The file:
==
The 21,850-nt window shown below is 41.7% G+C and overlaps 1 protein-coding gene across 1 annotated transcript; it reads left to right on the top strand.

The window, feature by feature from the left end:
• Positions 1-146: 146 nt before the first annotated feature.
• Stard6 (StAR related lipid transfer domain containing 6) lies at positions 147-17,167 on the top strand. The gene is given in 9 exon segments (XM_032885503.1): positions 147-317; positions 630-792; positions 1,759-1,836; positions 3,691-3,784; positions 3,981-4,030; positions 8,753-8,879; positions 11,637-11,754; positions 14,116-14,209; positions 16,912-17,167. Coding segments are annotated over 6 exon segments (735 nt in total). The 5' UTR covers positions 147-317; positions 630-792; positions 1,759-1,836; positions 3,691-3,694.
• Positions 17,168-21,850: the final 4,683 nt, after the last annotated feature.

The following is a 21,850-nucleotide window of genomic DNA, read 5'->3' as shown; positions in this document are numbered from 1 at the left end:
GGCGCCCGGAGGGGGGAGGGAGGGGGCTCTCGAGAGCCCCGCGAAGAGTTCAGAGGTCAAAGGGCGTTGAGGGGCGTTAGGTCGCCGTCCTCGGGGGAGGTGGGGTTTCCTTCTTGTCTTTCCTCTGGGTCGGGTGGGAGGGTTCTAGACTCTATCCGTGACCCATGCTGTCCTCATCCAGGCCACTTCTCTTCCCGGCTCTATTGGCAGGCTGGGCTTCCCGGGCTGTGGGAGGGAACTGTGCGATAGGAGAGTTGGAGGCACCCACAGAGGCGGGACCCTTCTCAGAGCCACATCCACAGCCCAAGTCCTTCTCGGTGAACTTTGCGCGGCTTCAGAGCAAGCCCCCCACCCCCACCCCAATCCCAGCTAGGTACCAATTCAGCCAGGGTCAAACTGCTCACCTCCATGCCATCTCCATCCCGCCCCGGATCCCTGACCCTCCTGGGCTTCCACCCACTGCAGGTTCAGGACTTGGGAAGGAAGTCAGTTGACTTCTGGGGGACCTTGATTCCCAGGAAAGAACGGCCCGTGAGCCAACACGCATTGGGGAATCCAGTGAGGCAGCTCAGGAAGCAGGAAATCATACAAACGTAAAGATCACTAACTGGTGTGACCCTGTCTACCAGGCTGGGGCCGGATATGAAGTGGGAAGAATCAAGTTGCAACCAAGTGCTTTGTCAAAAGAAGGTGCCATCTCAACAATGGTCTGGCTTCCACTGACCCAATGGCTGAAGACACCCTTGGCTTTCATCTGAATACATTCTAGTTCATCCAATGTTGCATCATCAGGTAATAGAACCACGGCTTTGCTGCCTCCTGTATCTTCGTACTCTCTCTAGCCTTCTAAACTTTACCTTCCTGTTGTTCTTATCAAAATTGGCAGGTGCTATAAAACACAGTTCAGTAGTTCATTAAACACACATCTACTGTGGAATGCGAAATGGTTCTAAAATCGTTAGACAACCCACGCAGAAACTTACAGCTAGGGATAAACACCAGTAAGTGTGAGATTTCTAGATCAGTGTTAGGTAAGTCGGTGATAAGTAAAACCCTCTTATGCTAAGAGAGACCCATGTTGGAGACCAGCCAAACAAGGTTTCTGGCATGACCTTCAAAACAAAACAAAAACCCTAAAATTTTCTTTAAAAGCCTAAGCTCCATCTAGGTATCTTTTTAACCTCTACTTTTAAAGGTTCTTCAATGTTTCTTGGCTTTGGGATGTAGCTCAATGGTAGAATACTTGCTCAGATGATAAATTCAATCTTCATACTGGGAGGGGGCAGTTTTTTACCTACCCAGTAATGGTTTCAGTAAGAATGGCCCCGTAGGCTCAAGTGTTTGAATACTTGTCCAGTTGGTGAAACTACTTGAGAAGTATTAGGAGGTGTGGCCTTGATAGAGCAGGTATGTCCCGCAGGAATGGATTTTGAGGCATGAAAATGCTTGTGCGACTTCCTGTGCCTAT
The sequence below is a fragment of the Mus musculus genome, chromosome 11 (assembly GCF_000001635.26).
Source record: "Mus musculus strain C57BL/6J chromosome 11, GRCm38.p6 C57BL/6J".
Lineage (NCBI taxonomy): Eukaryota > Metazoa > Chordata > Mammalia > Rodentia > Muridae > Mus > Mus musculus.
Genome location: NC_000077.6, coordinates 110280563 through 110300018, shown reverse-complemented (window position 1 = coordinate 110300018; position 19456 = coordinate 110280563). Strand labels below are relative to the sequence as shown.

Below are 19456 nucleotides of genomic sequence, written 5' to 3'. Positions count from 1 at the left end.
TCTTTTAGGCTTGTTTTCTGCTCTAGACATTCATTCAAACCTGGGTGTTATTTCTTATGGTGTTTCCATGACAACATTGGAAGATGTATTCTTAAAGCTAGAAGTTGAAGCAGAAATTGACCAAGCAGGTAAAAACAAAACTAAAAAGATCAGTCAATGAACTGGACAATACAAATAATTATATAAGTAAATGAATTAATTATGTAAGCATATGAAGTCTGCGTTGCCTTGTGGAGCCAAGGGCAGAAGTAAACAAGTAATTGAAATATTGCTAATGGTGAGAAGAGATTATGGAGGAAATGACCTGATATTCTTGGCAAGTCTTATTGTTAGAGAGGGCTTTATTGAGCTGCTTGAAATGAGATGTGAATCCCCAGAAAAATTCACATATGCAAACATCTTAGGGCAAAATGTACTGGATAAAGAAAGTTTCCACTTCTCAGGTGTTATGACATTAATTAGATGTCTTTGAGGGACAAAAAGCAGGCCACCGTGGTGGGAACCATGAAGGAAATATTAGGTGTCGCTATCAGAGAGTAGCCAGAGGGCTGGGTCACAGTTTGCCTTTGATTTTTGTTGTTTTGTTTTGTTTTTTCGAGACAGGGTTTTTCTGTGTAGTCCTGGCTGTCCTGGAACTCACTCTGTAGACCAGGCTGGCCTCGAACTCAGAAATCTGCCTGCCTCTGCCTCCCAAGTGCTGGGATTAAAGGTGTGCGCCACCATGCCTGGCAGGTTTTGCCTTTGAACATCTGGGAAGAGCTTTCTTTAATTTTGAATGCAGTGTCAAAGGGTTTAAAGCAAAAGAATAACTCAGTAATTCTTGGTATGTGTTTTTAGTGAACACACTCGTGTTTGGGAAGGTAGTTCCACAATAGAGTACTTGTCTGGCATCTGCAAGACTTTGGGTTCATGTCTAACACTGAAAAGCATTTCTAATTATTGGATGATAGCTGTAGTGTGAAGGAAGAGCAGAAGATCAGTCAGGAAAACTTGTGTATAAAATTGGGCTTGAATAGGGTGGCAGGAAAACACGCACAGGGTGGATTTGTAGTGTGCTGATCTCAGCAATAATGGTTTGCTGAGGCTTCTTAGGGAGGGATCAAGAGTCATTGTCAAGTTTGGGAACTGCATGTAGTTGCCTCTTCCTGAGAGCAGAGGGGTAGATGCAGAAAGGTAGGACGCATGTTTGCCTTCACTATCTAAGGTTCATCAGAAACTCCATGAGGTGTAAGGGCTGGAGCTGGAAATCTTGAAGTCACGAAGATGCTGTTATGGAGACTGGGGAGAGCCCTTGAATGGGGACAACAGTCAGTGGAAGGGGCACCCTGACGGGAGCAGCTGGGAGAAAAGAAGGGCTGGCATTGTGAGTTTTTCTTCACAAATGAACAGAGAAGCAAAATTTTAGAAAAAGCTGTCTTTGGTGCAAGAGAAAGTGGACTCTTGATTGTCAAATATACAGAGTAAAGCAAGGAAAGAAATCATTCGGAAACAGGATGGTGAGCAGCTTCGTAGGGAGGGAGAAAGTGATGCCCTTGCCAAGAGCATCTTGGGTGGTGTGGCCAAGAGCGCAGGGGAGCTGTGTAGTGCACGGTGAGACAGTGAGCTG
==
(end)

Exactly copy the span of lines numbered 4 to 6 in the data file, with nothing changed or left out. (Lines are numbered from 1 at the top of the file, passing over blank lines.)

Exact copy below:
• Stard6 (StAR related lipid transfer domain containing 6) lies at positions 147-17,167 on the top strand. The gene is given in 9 exon segments (XM_032885503.1): positions 147-317; positions 630-792; positions 1,759-1,836; positions 3,691-3,784; positions 3,981-4,030; positions 8,753-8,879; positions 11,637-11,754; positions 14,116-14,209; positions 16,912-17,167. Coding segments are annotated over 6 exon segments (735 nt in total). The 5' UTR covers positions 147-317; positions 630-792; positions 1,759-1,836; positions 3,691-3,694.
• Positions 17,168-21,850: the final 4,683 nt, after the last annotated feature.

The following is a 21,850-nucleotide window of genomic DNA, read 5'->3' as shown; positions in this document are numbered from 1 at the left end: